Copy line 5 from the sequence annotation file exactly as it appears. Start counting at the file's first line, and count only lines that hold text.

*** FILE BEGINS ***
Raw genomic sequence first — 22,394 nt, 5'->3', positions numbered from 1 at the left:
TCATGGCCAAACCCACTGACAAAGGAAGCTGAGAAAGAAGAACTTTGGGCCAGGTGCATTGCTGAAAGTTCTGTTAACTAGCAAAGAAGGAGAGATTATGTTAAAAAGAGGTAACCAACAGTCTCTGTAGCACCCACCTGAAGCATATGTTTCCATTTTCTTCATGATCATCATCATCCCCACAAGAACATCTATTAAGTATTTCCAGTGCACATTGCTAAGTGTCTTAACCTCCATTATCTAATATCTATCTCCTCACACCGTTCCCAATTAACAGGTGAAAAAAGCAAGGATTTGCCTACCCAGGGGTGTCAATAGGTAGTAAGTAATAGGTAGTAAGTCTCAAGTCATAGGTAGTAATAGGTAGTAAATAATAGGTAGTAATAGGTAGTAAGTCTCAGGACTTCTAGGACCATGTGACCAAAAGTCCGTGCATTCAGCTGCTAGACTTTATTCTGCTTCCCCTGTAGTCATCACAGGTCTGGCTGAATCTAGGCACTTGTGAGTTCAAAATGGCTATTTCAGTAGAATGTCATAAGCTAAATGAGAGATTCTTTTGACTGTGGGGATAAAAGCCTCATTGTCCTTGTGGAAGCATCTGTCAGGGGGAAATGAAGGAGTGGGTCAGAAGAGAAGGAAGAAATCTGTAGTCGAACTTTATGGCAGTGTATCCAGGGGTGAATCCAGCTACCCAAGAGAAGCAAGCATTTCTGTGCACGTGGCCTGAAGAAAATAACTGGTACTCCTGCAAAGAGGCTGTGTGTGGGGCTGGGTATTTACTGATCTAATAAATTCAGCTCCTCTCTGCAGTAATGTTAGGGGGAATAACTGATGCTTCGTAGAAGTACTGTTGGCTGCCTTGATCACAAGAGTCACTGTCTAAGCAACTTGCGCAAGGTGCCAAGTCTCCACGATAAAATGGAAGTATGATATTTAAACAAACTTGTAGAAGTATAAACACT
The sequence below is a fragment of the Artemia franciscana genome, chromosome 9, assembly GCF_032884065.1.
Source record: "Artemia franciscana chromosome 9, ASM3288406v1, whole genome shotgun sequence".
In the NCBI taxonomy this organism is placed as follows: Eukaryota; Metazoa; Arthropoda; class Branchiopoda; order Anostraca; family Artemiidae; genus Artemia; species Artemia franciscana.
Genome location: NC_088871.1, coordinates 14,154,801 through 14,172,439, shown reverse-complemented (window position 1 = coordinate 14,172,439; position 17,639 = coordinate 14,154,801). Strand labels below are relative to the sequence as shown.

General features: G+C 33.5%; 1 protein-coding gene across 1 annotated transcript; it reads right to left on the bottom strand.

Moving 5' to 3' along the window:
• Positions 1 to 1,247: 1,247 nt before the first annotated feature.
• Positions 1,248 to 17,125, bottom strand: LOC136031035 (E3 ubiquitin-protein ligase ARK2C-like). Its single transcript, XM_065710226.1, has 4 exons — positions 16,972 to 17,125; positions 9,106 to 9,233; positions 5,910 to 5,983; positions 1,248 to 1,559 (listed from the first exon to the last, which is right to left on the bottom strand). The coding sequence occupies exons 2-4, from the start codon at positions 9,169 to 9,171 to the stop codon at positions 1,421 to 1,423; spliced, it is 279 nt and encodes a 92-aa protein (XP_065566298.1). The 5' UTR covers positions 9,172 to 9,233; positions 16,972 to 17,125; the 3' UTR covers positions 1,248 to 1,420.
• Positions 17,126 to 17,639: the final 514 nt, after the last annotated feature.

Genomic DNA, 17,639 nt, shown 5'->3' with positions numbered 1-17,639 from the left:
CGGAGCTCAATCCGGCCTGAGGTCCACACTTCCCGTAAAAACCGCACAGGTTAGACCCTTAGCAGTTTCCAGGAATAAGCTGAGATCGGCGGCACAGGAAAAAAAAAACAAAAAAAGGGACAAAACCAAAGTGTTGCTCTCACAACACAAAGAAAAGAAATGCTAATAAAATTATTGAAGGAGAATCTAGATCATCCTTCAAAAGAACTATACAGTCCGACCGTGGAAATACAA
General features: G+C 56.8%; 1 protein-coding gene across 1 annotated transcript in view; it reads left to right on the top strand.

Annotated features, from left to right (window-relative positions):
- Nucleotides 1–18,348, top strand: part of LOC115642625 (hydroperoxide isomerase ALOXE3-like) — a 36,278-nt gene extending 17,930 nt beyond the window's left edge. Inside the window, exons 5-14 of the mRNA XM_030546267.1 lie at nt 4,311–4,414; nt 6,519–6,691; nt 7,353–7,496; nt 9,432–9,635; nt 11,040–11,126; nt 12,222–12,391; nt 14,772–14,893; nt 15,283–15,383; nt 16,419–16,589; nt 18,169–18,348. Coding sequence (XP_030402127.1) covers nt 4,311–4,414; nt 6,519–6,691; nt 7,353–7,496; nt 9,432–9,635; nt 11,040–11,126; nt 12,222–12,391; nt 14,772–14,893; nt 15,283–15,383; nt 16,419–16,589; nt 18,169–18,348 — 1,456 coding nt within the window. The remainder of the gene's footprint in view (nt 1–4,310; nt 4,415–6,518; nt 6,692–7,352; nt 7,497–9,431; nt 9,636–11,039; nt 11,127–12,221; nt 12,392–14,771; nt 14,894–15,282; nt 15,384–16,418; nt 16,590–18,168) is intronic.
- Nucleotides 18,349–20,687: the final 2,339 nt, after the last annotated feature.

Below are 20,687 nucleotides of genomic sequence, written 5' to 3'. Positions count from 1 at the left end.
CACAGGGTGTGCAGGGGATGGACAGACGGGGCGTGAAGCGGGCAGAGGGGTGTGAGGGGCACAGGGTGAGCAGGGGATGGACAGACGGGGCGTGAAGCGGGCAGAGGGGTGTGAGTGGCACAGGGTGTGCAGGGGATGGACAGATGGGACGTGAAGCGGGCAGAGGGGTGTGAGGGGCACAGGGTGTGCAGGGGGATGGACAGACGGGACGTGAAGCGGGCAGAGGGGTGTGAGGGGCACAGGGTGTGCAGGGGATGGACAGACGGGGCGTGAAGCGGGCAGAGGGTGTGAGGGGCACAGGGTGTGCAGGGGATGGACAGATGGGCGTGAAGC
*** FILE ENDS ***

In the NCBI taxonomy this organism is placed as follows: Eukaryota; Metazoa; Arthropoda; class Branchiopoda; order Anostraca; family Artemiidae; genus Artemia; species Artemia franciscana.